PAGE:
Three stories of four women and one girl, each of whom chooses to go against a king’s command, to quietly and privately stay true to their own values and their own beliefs.

This world wants us to believe that bigger is always better, that bigger means stronger, more important, more powerful. But our faith insists we look at the world differently. Faith insists we notice that without buttons, our pants fall down, without nails and screws, our buildings fall apart. Faith insists we see the helpers and that we join them. It insists we believe that goodness is stronger than evil, that love is stronger than hate, light stronger than darkness, and life stronger than death. Faith insists we each add our brick to that which is good and right and true, that we believe in goodness, in God, so that our lives might build God’s kingdom here on earth, brick by brick. Amen.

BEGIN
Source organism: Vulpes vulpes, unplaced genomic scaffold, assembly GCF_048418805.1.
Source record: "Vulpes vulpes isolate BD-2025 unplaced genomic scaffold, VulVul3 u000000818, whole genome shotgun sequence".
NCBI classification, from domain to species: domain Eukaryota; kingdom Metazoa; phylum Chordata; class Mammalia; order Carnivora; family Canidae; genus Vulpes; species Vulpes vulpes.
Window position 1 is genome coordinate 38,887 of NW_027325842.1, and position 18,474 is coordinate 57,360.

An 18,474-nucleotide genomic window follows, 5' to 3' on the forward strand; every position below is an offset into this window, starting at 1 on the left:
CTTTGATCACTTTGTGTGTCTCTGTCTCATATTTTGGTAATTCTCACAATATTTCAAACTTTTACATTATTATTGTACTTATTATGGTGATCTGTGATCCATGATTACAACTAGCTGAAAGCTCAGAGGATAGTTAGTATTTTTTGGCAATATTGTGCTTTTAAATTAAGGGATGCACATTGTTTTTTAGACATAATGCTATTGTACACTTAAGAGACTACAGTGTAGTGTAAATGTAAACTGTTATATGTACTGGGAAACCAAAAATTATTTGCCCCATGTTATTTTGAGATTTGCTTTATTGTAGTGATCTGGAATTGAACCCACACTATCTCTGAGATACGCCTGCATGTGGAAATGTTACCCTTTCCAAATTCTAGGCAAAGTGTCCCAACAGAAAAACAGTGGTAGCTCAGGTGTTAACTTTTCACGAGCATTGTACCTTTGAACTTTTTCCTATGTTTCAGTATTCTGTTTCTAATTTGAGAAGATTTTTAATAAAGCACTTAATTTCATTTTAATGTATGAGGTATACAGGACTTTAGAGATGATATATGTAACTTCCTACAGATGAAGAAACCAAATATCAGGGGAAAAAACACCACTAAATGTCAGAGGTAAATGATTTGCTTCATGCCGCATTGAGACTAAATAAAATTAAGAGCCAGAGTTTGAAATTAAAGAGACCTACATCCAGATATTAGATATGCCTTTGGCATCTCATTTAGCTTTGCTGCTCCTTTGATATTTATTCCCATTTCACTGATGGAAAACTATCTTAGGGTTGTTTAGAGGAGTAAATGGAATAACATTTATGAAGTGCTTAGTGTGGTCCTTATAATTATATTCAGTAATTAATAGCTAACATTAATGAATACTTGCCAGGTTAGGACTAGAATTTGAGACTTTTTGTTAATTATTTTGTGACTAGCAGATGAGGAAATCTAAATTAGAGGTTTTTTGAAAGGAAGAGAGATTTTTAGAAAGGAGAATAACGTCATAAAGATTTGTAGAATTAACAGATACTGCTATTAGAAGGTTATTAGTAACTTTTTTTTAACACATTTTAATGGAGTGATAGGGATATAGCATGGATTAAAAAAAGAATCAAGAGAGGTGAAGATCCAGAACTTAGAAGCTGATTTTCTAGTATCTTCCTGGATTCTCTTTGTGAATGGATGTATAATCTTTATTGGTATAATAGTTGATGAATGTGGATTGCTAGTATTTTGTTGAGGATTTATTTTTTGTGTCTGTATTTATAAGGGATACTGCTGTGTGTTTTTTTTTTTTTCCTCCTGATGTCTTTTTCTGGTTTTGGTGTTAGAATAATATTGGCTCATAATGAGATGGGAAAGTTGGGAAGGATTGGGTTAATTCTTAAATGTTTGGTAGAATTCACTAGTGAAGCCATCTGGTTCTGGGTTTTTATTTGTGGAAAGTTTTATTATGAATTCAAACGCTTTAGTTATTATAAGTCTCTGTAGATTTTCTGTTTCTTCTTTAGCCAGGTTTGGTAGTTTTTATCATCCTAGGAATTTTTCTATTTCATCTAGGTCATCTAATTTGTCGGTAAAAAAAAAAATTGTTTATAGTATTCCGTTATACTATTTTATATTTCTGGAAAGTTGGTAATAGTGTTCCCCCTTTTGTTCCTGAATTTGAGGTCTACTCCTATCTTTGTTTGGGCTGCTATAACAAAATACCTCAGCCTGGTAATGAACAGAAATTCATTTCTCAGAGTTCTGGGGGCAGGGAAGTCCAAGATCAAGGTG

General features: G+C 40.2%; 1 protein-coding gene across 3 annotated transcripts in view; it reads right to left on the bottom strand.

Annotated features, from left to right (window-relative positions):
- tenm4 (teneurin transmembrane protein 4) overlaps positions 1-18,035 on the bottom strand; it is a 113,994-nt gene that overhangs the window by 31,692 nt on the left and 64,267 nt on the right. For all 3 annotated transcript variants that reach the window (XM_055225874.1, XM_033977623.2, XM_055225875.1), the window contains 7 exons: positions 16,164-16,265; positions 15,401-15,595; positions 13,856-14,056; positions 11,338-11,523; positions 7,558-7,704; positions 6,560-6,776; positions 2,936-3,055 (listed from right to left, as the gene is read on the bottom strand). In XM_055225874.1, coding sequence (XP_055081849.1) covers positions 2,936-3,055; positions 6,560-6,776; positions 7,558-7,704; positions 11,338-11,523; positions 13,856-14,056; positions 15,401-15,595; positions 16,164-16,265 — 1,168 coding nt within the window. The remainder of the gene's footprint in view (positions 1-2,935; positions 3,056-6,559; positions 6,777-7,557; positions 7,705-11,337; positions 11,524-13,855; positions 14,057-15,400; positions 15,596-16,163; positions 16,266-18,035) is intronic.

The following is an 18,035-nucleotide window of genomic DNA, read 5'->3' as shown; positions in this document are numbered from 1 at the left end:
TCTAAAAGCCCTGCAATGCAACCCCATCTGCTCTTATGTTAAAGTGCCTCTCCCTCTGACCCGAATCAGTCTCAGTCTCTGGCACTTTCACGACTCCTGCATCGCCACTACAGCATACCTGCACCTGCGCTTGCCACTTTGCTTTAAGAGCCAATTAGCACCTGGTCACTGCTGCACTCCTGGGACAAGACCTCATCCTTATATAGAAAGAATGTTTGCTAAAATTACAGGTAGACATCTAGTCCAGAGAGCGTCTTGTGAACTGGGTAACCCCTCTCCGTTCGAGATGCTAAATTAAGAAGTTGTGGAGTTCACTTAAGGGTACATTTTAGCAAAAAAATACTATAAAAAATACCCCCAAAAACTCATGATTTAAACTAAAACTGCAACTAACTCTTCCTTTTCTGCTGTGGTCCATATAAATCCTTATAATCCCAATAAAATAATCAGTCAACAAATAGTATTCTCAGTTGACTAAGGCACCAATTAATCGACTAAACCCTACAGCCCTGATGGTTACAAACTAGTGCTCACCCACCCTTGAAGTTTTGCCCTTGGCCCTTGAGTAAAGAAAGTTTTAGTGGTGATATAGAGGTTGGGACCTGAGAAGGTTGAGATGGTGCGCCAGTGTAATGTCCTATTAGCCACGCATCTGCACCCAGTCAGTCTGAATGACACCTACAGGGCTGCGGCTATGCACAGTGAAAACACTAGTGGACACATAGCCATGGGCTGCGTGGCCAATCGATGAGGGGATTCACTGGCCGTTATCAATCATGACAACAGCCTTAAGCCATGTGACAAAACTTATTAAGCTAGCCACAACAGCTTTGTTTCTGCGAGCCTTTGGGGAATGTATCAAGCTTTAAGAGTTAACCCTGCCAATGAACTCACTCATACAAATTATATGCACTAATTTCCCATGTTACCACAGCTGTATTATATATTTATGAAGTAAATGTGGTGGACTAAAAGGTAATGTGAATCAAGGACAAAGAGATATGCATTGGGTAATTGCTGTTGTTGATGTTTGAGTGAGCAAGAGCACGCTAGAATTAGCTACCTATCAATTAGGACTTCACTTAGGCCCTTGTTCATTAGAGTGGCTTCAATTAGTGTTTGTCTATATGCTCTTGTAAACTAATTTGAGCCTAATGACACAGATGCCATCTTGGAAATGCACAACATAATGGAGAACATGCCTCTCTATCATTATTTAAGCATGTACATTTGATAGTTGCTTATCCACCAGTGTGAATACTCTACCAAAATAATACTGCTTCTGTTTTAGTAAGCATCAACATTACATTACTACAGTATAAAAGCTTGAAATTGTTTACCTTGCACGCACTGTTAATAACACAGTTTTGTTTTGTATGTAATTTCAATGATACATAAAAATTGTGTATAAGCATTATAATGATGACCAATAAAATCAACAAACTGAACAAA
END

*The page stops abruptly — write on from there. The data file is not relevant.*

[1] The Cozy Chair. “The King of Little Things.” YouTube video, 13:06. November 16, 2016. https://youtu.be/weZyn_-a2nc

[2] Lynn Japinga, Preaching the Women of the Old Testament: Who They Were and Why They Matter (Louisville, KY: Westminster John Knox Press, 2017), p. 50.

[3] Vice, Liz. "Brick by Brick (Acoustic)." YouTube video, 4:12. December 1, 2018. https://youtu.be/GCJoTCMVevk.